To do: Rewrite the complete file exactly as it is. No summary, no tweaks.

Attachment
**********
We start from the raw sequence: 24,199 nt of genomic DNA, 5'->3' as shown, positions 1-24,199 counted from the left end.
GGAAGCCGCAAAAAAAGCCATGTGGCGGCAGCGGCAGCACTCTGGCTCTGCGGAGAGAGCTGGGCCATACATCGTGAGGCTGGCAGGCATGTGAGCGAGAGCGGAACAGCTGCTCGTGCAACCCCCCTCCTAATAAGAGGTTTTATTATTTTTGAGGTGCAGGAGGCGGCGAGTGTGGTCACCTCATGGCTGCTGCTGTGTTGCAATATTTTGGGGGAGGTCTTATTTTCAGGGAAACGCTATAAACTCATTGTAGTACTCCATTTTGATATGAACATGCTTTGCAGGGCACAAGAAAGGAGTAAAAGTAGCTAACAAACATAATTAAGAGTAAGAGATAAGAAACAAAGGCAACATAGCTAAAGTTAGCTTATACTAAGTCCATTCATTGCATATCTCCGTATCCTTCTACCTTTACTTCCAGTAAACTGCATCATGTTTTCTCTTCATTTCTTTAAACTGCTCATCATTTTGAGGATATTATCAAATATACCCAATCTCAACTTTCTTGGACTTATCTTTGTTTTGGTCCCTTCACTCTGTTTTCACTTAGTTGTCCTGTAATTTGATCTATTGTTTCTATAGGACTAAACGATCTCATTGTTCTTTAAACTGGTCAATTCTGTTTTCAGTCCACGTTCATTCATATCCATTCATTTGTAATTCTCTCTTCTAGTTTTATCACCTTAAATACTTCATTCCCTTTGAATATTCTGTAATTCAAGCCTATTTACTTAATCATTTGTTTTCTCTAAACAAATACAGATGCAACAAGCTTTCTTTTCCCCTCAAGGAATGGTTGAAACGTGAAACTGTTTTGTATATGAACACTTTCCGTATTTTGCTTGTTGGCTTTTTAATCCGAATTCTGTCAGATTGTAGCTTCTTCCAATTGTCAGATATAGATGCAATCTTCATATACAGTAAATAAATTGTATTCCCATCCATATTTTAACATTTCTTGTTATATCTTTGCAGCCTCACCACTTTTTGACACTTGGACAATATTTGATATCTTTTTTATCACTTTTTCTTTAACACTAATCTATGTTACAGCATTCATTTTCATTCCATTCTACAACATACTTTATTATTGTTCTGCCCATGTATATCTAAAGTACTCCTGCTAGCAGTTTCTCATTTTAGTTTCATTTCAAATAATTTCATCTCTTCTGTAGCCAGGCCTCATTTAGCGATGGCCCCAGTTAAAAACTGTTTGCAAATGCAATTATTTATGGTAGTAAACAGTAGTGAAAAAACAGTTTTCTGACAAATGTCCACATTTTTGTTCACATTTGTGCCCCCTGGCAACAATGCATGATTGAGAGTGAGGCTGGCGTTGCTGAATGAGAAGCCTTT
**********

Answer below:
We start from the raw sequence: 24,199 nt of genomic DNA, 5'->3' as shown, positions 1-24,199 counted from the left end.
GGAAGCCGCAAAAAAAGCCATGTGGCGGCAGCGGCAGCACTCTGGCTCTGCGGAGAGAGCTGGGCCATACATCGTGAGGCTGGCAGGCATGTGAGCGAGAGCGGAACAGCTGCTCGTGCAACCCCCCTCCTAATAAGAGGTTTTATTATTTTTGAGGTGCAGGAGGCGGCGAGTGTGGTCACCTCATGGCTGCTGCTGTGTTGCAATATTTTGGGGGAGGTCTTATTTTCAGGGAAACGCTATAAACTCATTGTAGTACTCCATTTTGATATGAACATGCTTTGCAGGGCACAAGAAAGGAGTAAAAGTAGCTAACAAACATAATTAAGAGTAAGAGATAAGAAACAAAGGCAACATAGCTAAAGTTAGCTTATACTAAGTCCATTCATTGCATATCTCCGTATCCTTCTACCTTTACTTCCAGTAAACTGCATCATGTTTTCTCTTCATTTCTTTAAACTGCTCATCATTTTGAGGATATTATCAAATATACCCAATCTCAACTTTCTTGGACTTATCTTTGTTTTGGTCCCTTCACTCTGTTTTCACTTAGTTGTCCTGTAATTTGATCTATTGTTTCTATAGGACTAAACGATCTCATTGTTCTTTAAACTGGTCAATTCTGTTTTCAGTCCACGTTCATTCATATCCATTCATTTGTAATTCTCTCTTCTAGTTTTATCACCTTAAATACTTCATTCCCTTTGAATATTCTGTAATTCAAGCCTATTTACTTAATCATTTGTTTTCTCTAAACAAATACAGATGCAACAAGCTTTCTTTTCCCCTCAAGGAATGGTTGAAACGTGAAACTGTTTTGTATATGAACACTTTCCGTATTTTGCTTGTTGGCTTTTTAATCCGAATTCTGTCAGATTGTAGCTTCTTCCAATTGTCAGATATAGATGCAATCTTCATATACAGTAAATAAATTGTATTCCCATCCATATTTTAACATTTCTTGTTATATCTTTGCAGCCTCACCACTTTTTGACACTTGGACAATATTTGATATCTTTTTTATCACTTTTTCTTTAACACTAATCTATGTTACAGCATTCATTTTCATTCCATTCTACAACATACTTTATTATTGTTCTGCCCATGTATATCTAAAGTACTCCTGCTAGCAGTTTCTCATTTTAGTTTCATTTCAAATAATTTCATCTCTTCTGTAGCCAGGCCTCATTTAGCGATGGCCCCAGTTAAAAACTGTTTGCAAATGCAATTATTTATGGTAGTAAACAGTAGTGAAAAAACAGTTTTCTGACAAATGTCCACATTTTTGTTCACATTTGTGCCCCCTGGCAACAATGCATGATTGAGAGTGAGGCTGGCGTTGCTGAATGAGAAGCCTTT